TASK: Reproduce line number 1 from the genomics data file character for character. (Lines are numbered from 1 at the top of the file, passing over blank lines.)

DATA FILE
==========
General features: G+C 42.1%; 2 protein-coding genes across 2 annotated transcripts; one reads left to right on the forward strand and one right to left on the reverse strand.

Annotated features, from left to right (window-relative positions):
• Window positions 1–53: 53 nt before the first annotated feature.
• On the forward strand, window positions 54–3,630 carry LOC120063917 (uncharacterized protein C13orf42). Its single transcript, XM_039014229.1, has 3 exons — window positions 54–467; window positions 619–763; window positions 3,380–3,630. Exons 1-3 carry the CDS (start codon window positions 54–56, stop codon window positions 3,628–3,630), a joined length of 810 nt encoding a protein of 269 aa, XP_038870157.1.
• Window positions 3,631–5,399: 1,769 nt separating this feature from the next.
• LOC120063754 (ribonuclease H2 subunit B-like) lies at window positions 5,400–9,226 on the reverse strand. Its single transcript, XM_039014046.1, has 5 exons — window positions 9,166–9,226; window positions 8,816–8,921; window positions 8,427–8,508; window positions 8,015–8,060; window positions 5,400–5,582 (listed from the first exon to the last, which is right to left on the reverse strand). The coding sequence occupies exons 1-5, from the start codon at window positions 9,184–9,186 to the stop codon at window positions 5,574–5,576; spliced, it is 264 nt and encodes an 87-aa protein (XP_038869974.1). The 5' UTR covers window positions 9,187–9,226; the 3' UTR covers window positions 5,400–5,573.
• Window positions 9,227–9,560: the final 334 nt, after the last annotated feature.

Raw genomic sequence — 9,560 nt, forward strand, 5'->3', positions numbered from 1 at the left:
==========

General features: G+C 42.1%; 2 protein-coding genes across 2 annotated transcripts; one reads left to right on the forward strand and one right to left on the reverse strand.